I had a Naval Aviator friend who was 3rd generation Japanese.  (Think about the fact that we entered Naval service about ten short years after that bitter war). Apparently his family had made a serious effort to westernize, and he spoke not a word of Japanese.  He said it was terribly embarrassing when he was in Tokyo.  He looked exactly like everyone else but could not communicate a word.  Looking around me now at people who resist assimilation, I admire that family in a sense, but wonder if later generations regret completely losing touch with their heritage.

  2. michal says

    we bought a bidet attachment. No it doesn’t heat the water but it’s good enough for a quick spray.  It never gets that cold here, anyway.  And we’re Israelis, so I guess that makes us made of tougher stuff.  It cost about $15 by the way.  look around before you buy and ask a plumber too. Nothing worse than buying some thing and it not being compatible with what you have. Plumbing is expensive.
     

  3. monique says

    Japan has always been on the top of my list of places I want to visit. Not only because of the food, which I totally love, but the culture and everything that I’ve heard about the people and their discipline. I have an aunt married to a Japanese who is one of the kindest man i know.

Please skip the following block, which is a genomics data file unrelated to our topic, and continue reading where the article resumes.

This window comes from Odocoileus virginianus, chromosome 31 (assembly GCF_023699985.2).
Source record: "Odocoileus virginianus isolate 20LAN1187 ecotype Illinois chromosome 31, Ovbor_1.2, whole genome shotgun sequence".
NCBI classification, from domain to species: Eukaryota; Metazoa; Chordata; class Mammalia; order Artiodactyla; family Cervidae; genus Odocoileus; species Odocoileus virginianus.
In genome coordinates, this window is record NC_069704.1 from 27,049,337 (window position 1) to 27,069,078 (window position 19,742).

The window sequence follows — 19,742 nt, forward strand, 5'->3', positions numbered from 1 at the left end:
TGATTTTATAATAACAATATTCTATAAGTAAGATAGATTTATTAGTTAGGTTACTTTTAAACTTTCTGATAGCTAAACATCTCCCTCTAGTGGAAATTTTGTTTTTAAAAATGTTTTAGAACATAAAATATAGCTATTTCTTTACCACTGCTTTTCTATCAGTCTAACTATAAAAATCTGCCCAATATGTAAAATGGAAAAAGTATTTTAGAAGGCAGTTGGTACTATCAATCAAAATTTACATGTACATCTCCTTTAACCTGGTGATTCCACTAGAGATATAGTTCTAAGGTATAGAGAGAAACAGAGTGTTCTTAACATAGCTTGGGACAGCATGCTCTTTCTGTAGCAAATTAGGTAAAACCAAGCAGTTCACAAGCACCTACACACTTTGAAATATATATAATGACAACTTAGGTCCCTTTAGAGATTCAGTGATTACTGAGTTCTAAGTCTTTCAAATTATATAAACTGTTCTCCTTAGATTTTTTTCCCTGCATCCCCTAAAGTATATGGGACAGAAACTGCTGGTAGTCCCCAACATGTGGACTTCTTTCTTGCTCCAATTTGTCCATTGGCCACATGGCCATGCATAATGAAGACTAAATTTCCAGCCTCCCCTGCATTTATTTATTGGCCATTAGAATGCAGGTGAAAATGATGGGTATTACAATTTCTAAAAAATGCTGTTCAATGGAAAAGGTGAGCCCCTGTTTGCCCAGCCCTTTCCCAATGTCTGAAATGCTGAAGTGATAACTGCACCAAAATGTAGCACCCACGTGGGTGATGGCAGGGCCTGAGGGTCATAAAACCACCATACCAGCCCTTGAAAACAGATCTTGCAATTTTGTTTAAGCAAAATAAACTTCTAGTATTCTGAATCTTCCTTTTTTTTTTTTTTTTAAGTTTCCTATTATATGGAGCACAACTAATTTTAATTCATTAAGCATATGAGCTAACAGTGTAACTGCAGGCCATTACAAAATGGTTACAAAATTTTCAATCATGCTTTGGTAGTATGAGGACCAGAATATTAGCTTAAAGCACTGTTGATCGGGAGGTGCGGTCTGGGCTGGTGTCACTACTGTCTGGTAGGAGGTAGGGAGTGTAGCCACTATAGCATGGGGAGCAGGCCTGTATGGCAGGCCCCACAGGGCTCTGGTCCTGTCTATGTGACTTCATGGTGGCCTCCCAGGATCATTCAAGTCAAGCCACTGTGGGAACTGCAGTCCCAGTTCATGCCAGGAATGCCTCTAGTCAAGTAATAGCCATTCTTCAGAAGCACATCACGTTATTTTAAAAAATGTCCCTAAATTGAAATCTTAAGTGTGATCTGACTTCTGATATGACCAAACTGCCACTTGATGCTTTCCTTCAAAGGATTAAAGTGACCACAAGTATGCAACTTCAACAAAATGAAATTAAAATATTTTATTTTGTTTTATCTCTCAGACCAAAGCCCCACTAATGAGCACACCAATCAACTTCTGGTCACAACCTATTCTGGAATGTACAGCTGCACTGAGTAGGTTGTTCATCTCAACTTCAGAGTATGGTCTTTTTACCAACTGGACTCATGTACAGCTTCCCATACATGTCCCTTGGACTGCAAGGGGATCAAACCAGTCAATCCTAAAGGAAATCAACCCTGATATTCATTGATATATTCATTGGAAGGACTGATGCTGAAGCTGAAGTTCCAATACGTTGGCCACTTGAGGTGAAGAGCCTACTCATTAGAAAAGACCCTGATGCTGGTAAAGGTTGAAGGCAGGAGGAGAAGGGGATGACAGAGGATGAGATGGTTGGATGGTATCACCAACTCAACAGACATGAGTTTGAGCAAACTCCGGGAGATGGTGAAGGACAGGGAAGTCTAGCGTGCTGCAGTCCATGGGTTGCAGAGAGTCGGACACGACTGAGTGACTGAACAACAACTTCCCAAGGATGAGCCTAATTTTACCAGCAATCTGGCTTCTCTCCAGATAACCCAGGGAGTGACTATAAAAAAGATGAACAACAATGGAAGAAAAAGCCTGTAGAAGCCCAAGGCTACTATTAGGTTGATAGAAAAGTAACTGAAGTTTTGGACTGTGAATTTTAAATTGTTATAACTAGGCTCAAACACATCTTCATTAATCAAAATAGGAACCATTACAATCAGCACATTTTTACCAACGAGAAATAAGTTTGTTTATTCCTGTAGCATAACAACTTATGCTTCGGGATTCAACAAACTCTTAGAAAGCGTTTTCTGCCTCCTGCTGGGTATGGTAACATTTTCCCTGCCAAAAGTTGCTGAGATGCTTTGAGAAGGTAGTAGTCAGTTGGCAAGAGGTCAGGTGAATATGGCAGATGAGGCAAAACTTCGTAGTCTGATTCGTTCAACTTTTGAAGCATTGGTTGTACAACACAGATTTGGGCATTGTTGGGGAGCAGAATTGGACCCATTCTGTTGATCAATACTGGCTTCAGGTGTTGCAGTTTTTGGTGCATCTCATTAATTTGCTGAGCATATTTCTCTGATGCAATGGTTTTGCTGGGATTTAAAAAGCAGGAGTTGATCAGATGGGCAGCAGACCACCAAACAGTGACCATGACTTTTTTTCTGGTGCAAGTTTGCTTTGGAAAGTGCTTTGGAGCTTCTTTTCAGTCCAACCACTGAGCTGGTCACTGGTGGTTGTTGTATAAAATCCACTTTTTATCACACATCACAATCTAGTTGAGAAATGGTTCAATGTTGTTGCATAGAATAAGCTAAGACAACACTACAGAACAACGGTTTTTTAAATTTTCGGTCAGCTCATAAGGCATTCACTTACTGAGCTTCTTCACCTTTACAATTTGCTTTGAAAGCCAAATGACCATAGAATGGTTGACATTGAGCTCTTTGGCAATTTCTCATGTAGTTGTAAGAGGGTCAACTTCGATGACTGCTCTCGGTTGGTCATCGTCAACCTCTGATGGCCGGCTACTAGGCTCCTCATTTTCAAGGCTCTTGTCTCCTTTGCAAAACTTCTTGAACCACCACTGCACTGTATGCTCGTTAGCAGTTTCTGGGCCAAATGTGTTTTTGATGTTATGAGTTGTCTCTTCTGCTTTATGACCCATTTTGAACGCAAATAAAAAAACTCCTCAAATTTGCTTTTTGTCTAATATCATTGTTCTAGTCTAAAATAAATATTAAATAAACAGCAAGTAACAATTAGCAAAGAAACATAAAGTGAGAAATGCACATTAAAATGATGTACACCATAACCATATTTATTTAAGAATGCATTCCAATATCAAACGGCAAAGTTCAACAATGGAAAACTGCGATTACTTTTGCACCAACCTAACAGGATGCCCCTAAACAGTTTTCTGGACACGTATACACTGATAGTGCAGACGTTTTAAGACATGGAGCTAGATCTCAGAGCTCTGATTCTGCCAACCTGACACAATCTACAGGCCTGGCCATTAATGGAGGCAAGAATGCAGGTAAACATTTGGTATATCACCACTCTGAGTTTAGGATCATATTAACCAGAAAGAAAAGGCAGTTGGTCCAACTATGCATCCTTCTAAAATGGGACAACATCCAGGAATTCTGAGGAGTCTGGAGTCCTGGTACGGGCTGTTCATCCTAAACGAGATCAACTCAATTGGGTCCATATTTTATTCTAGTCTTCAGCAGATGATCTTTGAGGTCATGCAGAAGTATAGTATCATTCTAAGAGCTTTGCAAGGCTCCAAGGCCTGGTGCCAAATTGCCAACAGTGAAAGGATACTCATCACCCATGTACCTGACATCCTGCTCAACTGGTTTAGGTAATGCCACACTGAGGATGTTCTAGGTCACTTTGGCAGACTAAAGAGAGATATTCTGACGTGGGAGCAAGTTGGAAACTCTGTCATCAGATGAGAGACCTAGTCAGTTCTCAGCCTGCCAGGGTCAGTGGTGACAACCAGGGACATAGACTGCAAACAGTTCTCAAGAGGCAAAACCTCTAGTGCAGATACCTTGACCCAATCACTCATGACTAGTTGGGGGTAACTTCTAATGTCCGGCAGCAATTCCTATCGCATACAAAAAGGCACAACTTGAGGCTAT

When the tsunami struck the country, we were all amazed on how the people and the government handled it. There were no crimes and looting which are expected in tragedies like these. People were organized lining up patiently for food, water and goods. I wish my country could do the same.
     
    Their technology has always been very intriguing for me too. they are always the first ones to introduce new inventions. Sometimes, even out of this world inventions that would somehow become useful to us. One of my favorites is the bidet. as mentioned here, they are wonderful. When we were building our house, I required that every toilet has a bidet. my husband thought it was absurd, but after checking them out, he was convinced that it was all worth it. It’s affordable, it’s practical and most of all it’s eco-friendly. Even the kids love it. We never had any problems with ours.
     
    We haven’t been to Japan yet, but we’ll definitely save up for it, so we can go as soon as possible. Thanks for this article. I enjoyed reading it.
     
     

Leave a Reply